Updated: May 3, 2014 at 12:56 pm
Guytin Tsosie remains surprised he got the chance. To his credit, he made the most of it.
Tsosie is awestruck by the idea that he is on the Professional Bull Riders tour.
The Navajo tribe member from New Mexico won the 2013 International Indian Finals Rodeo. That garnered him a spot in the 2014 Ty Murray Invitational, whose founder requires a berth for an American Indian each year.
He rode two of his four bulls at that PBR event and attracted the attention of the Pueblo-based organization's officials.
"I guess I did pretty well," said Tsosie, 22. "I was surprised. So are my friends. Some of them beat me and now they see me riding in the PBR. I never expected to be here."
The PBR offered him a provisional spot in the next three events and a chance to stick with the tour if he did well enough.
The nerves got to him at first. The other cowboys took him aside and assured him he had the skill needed to stay on the tour. He hasn't finished lower than seventh since.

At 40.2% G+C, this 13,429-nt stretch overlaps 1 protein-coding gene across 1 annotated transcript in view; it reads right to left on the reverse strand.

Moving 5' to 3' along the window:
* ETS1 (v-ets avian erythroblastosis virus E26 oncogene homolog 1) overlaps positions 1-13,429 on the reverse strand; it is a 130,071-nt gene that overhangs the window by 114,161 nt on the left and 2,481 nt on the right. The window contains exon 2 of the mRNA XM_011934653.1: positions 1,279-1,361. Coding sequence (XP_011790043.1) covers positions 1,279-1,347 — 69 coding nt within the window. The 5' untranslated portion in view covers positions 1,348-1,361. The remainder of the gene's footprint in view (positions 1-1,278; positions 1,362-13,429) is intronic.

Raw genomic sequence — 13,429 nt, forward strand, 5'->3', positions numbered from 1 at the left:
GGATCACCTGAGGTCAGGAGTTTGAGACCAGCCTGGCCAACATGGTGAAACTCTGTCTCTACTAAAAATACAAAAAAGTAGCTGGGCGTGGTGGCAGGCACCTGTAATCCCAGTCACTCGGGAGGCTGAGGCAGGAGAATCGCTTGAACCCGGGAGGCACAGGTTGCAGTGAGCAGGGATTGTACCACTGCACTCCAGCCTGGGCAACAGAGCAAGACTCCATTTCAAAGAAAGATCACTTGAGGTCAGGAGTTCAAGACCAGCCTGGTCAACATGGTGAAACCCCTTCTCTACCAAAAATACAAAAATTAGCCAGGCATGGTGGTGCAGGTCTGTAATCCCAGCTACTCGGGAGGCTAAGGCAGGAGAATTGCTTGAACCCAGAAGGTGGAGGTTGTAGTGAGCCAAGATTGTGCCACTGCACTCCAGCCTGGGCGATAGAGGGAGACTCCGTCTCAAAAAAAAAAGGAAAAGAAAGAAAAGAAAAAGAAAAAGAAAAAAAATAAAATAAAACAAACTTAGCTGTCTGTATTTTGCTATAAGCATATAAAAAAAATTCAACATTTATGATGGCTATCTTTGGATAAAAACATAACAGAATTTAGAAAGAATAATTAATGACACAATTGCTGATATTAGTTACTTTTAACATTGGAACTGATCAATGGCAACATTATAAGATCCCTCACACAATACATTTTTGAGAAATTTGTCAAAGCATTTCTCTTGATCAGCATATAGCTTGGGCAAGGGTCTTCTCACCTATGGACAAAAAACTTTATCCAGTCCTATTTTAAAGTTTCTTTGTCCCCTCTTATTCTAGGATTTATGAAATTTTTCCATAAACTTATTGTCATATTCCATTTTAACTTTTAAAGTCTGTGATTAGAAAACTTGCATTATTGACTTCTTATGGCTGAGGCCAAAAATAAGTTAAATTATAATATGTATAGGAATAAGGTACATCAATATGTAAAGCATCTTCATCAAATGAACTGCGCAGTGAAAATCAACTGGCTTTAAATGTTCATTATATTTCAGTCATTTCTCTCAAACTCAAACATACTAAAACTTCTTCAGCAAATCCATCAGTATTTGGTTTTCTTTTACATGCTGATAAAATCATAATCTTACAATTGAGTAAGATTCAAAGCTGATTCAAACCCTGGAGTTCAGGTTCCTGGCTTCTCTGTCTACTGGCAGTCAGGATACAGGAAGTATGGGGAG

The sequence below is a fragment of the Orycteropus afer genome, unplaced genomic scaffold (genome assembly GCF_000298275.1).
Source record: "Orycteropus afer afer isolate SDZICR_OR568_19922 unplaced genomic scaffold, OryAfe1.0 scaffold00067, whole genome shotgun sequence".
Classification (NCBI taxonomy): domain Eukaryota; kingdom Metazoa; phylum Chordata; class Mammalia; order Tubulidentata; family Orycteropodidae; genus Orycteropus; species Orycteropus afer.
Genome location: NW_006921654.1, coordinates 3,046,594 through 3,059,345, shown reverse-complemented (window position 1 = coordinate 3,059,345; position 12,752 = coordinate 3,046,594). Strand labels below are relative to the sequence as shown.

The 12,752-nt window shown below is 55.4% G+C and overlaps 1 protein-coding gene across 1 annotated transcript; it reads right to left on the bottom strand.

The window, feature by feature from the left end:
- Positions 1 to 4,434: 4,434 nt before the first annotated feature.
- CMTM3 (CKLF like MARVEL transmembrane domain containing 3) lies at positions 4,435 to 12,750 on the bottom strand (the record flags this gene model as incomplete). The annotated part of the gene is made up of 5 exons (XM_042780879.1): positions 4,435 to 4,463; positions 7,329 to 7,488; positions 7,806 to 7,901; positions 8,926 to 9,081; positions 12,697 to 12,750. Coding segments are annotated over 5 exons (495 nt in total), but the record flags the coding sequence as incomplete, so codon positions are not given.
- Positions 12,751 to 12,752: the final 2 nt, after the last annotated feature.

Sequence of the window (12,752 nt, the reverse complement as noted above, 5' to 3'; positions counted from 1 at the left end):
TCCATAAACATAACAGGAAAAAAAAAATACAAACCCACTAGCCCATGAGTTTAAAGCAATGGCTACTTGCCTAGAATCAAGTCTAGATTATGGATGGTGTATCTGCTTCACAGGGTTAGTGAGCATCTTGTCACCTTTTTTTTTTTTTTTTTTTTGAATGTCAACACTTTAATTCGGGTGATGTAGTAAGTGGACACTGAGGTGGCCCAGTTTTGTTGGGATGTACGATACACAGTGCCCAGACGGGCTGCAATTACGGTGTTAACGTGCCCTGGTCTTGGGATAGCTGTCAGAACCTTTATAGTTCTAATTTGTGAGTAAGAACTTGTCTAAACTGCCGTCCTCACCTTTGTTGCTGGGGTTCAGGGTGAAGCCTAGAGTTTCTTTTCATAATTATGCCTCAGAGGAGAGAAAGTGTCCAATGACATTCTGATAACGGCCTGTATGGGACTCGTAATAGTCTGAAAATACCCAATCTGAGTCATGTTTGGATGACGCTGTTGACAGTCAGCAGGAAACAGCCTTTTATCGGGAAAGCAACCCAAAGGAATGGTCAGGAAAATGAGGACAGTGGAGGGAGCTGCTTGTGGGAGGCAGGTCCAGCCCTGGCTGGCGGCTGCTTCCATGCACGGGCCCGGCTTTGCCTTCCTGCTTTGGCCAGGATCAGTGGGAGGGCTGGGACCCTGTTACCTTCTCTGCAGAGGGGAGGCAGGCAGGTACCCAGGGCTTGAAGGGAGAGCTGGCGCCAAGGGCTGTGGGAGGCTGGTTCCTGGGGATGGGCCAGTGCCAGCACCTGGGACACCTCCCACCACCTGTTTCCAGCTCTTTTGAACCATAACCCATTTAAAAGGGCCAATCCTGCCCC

He rode seven of 16 bulls (43.75 percent) over the past four stops, earning a full-time spot on tour by winning $28,432; good for 31st in the world standings entering this weekend. The top 35 bull riders in the world, which now includes Tsiosie, compete each weekend. This week's tour stop is at The Broadmoor World Arena with competition continuing Saturday night and Sunday afternoon.
There was a considerable leap in competition from the Indian circuit to PBR. Tsosie is the first to make the transition after receiving an invite to Murray's Albuquerque event.
"The audience, the bulls, everything is bigger and better," he said.
He credits his quick reaction time to his late older brother Nelson.
"Everything I have done is in memory of him," he said. "I learned everything I know from him."
Tsosie, who has ridden bulls since age 16 and steers since 9, is most comfortable astride livestock; not with the attention his story garners at each tour stop.
"It's actually much scarier talking to the media," the fan favorite said.
He is pleased for the chance to compete around the country. He never expected to ever go to Boise, Idaho.
He now has his sights on Las Vegas where the world finals are Oct. 22-26. After nearly a full season on the tour, he may no longer be shy.
"If I get to the finals, I won't be surprised anymore," he said, before grinning. "Maybe."